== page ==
A post of FIRST Worlds event photography. These images are of Team RUSH 27 and their involvement and winning of the FIRST World Championship, held in downtown Detroit this May.
FIRST is an international organization that inspires young people to be science and technology leaders and innovators by engaging them in exciting mentor-based programs that build science, engineering, and technology skills, that inspire innovation, and that foster well-rounded life capabilities including self-confidence, communication, and leadership. (lifted from their webpage). Specifically this competition was for the high school level student competing in a co-opetition of radio controlled robots. Over 400 teams from around the world came to Cobo Hall for there days of competition and then off to Ford Field for the finals. Team RUSH, along with their other three alliance teams won!
I got involved with Team RUSH about 5 years ago when Mrs. Hughes asked if I would share some images of a t-shirt robot I had photographed at a Clarkston High School football game, I agreed. She also asked if I would be interested in helping the team out with photography, I agreed. I have been hooked ever since. That year they won the most prestigious award – The Chairman’s Award.
My involvement is mostly event photography, portrait and banners, general photography and video to help support the team. I also do what I can to mentor aspiring photographers and help out with social media in general.
Examples of restaurant interior HDR photography. A local restaurant, Ninos, needed updated shots of their interior for use in their website. I got in a bit before the lunch customer arrived one cold winter day. Because of the difference in brightness between the interior and exterior I chose to use a multi exposure technique called HDR.
HDR stands for High Dynamic Range and is a software process where multiple images of the same scene are combined to create an optimal image. For these images I chose a 3 exposure HDR, an on exposure, a 2 stops bright and two stop dark exposures. The software chooses the best part of the images. It may use the bright exposure for shadows and a portion of the dark exposure for bright areas. It is easy to push the software too far and get false or over enhanced color. I even made some panoramas from some of the HDRs. Three exposures for each image, up to 8 images per panorama, that is 24 images to create on image.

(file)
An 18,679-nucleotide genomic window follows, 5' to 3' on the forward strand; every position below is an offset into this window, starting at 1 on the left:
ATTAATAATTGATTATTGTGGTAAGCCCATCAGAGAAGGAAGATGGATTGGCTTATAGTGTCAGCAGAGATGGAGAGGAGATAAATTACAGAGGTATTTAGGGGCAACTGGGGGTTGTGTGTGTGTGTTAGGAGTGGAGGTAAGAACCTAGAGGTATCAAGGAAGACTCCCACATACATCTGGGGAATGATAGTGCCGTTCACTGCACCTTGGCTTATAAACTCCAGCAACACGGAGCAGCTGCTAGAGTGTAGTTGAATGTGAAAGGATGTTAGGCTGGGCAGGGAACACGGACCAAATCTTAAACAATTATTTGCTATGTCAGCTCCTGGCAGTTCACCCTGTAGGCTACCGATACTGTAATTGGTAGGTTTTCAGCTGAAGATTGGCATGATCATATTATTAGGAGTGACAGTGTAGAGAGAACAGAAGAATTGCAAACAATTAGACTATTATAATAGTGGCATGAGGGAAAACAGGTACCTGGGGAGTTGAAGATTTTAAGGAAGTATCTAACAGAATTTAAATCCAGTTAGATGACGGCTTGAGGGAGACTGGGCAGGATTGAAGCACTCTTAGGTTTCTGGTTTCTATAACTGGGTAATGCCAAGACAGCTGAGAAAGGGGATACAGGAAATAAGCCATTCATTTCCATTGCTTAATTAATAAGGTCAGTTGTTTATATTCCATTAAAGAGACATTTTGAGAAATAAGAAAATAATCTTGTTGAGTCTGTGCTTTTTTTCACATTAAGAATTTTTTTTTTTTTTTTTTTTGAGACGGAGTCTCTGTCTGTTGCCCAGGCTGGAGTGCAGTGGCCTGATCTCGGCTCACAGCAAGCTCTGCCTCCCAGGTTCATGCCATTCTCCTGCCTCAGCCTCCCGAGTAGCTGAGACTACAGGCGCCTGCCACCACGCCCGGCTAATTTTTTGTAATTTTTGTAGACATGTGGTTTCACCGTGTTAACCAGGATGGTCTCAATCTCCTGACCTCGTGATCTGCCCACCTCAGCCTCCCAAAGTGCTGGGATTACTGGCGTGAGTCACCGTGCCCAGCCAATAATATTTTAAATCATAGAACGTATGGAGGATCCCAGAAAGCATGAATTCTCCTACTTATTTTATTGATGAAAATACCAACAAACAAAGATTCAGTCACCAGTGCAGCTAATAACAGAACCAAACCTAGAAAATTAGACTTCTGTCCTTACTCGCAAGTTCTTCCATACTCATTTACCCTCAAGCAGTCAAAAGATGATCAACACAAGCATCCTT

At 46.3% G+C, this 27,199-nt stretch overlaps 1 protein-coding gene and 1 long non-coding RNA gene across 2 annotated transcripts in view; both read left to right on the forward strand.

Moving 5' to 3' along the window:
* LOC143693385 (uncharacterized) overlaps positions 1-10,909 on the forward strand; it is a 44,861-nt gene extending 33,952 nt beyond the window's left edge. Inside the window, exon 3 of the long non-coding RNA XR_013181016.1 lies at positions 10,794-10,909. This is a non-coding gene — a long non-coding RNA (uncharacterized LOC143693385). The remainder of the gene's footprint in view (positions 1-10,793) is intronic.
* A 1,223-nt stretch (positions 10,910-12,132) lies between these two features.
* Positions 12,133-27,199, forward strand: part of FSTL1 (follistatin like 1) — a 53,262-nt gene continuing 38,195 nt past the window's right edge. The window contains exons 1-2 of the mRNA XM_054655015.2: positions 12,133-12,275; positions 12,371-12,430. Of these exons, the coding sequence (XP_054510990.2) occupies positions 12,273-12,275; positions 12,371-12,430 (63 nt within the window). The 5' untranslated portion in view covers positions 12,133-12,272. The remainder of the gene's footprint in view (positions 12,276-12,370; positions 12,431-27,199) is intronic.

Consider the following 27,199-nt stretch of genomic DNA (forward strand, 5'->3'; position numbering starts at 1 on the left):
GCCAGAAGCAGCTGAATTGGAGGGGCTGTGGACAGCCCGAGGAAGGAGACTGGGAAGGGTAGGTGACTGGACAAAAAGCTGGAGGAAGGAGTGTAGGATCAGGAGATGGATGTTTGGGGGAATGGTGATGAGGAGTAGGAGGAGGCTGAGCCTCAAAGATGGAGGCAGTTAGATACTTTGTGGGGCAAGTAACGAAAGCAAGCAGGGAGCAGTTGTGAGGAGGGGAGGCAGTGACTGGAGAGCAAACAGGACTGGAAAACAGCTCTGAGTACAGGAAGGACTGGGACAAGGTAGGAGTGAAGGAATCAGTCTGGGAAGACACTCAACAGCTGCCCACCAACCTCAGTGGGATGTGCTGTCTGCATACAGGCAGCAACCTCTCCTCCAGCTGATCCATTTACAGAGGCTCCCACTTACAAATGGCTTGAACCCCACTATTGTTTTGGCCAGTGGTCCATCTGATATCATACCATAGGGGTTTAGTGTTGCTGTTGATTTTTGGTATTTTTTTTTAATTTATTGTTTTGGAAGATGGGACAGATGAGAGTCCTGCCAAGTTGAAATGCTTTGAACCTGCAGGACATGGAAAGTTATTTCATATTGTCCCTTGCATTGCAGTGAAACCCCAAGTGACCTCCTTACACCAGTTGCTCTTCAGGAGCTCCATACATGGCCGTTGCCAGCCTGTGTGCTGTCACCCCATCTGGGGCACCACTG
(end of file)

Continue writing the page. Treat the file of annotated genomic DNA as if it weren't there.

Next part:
Give them a try. The food is excellent and the service is fantastic and friendly.
Nino’s Italian House
4255 Baldwin Rd
Auburn Hills, MI 48326
This Downtown Clarkston light trails photography is a project I did for the Clarkston Chamber upcoming directory cover. Don Rush of the Clarkston News is the publisher and acting art director. We had done a previous shoot of scenes of Clarkston shot with HDR and neither Don or I we super pleased with the results. Don had seen a similar photo online and comped up the cover. I was it and was inspired to do this.
To shoot this I placed a tripod in the backseat of my car and pointed the camera out the back window. In the uncropped versions, you can see my side mirror. I then drove up and down Main Street as the evening got darker, using different shutter speeds to create the trail of lights.
I’m pretty sure Don will use one of these for the Chamber directory.
Can you guess the various buildings in Clarkston. They are all upon and down Main Street.
Here is some Downtown Clarkston HDR photography I did this summer for the cover of the Clarkston Chamber Guide. I was working with Don Rush, the publisher of the Clarkston News to supply a photograph of something classic Clarkston business. Ultimately we ended up going in a different direction and did not use these shots.
HDR photography is a process of combining multiple exposures of the same scene where there are brighter and darker exposure, capture detail in all the shadows and highlights. Photographic software like Lightroom, Photoshop and a bunch of apps combine the exposures to make a pleasing shot. Some of the software allows adjustments and some do it for you. It is easy to go way overboard with the HDR software and get artificial looking images. It is all under the control to the photographer.
I have used HRD here as a way to make a pleasing balanced image to bring back what our eyes and brain see. Cameras today have limited (but much improving and considerably better than film) dynamic range. The camera cannot record the wide difference in the lightest and darkest area on scenes like this.
The shot of Old Village Cafe is a multipart panorama in addition to an HDR, so there are 12 separate images to make this one. Other shots include Honcho’s umbrellas, the side alley next to Union Woodshop, the clock in front of The Fed and a couple in the downtown area.